Ex-commissioner questions survival of euro
Frits Bolkestein, the former EU internal market commissioner, has questioned the chances of survival for the euro in the long term.
Mr Bolkestein, who served in the previous Prodi commission from 1999 to 2004, predicted in a speech delivered on Wednesday (25 January) that the common currency will face a huge test in around 10 years, when a pensions boom is likely to hit Europe.
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The ageing of Europe's population will hit the continent "ruthlessly," the outspoken Dutch politician stated, with eurozone states like Italy being unprepared for the expected jump in pension claims.
These states "will be forced by political pressure to borrow more and increase their budget deficit, with consequences for interest rates and inflation," he indicated, adding "the real test for the euro is not now, but in ten years time".
The ex-commissioner concluded "therefore, in my view the long-term chances of survival of the euro should be questioned."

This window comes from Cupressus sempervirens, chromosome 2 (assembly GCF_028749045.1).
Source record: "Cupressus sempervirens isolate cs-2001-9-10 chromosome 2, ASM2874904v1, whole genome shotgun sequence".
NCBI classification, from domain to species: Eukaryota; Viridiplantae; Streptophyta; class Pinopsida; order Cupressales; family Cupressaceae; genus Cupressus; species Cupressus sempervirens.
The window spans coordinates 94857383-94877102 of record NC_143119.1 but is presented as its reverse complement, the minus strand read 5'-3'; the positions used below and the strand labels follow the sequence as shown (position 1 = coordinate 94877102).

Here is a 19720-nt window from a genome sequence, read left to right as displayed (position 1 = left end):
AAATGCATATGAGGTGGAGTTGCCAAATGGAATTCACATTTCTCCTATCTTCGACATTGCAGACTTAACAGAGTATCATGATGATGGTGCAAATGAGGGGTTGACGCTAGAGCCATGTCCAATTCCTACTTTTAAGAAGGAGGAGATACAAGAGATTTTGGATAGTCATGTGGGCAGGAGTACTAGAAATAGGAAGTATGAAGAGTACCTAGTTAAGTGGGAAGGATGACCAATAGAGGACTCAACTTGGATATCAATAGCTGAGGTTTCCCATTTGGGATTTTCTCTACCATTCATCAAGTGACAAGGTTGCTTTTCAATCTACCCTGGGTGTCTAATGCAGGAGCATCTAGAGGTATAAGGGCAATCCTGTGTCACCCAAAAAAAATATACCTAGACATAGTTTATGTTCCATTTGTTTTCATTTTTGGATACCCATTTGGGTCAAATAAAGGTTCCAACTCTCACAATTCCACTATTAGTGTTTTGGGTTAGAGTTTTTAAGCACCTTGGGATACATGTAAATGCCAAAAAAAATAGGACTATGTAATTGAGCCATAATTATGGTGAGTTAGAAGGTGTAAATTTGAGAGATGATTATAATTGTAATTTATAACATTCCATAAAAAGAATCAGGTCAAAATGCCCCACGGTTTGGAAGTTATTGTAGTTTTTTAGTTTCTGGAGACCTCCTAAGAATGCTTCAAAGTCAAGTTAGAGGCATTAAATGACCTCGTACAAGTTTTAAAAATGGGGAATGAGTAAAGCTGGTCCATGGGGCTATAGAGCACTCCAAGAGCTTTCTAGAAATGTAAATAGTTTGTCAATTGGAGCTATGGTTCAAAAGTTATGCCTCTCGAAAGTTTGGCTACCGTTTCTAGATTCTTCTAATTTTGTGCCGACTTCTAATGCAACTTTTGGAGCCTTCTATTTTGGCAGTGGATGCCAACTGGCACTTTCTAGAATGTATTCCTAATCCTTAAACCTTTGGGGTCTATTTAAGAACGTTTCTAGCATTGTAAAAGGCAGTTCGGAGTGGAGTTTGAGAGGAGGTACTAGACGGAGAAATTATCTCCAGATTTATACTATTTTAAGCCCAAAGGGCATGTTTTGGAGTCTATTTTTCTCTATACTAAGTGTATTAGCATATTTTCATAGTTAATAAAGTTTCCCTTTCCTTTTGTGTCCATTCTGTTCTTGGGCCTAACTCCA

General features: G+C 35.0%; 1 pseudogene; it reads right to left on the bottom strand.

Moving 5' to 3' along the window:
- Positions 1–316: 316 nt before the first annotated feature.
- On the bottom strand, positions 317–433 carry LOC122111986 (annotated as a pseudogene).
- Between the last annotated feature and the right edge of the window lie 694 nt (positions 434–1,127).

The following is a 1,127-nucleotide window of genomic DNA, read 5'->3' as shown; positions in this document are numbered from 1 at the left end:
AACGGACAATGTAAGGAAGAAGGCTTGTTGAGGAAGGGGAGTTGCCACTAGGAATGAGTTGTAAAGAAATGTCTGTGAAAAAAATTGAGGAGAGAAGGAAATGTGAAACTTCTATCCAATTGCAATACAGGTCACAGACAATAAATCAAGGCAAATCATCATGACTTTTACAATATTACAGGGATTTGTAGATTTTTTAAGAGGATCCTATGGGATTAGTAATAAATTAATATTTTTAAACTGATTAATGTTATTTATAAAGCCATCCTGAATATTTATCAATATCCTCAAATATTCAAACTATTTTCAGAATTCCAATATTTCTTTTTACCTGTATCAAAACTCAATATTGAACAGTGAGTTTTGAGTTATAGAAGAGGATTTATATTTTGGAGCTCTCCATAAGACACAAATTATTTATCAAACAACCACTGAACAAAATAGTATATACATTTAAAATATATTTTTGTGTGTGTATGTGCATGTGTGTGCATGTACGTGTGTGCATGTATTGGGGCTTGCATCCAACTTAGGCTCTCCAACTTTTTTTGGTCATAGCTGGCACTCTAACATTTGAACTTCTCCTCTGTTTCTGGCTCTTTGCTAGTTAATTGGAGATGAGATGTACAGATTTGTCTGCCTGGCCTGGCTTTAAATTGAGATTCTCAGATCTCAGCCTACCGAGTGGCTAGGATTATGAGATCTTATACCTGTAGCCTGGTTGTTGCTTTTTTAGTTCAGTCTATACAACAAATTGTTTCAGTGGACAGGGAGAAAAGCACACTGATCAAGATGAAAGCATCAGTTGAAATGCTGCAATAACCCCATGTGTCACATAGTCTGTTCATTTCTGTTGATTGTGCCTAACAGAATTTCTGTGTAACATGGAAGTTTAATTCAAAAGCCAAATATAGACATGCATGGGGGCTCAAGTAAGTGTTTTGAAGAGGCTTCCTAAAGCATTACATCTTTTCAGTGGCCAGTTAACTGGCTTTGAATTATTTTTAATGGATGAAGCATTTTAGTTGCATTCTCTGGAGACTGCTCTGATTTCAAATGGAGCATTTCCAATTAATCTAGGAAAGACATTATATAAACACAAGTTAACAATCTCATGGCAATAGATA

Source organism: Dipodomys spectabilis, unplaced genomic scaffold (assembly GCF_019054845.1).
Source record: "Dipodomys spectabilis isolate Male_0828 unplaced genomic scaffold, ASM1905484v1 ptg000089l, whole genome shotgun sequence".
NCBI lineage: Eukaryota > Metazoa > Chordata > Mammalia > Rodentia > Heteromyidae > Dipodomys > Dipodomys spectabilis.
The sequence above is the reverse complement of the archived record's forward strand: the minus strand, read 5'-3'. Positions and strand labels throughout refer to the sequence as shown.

In his speech, delivered before Dutch business leaders in London, Mr Bolkestein highlighted Italy as an example of member states' unpreparedness for demographic change.
The country finances pensions through contributions of the current working population, not through savings of pensioners themselves, managed by pension funds, the former commissioner pointed out.
This system will be put under pressure when the number of retired people increases compared to people with jobs.
Mr Bolkestein indicated that rising budget deficits as a consequence of the pension boom will be difficult to control, as the EU's stability and growth pact - the set of rules underpinning the euro - is not working.
Despite the pact, which stipulates that eurozone states' budget deficits may not exceed 3 percent, "member states, particularly the big ones, do what they want," according to Mr Bolkestein.
Mr Bolkestein, a free-market oriented liberal, is currently writing a book on the influence of intellectuals on politics in the 20th century.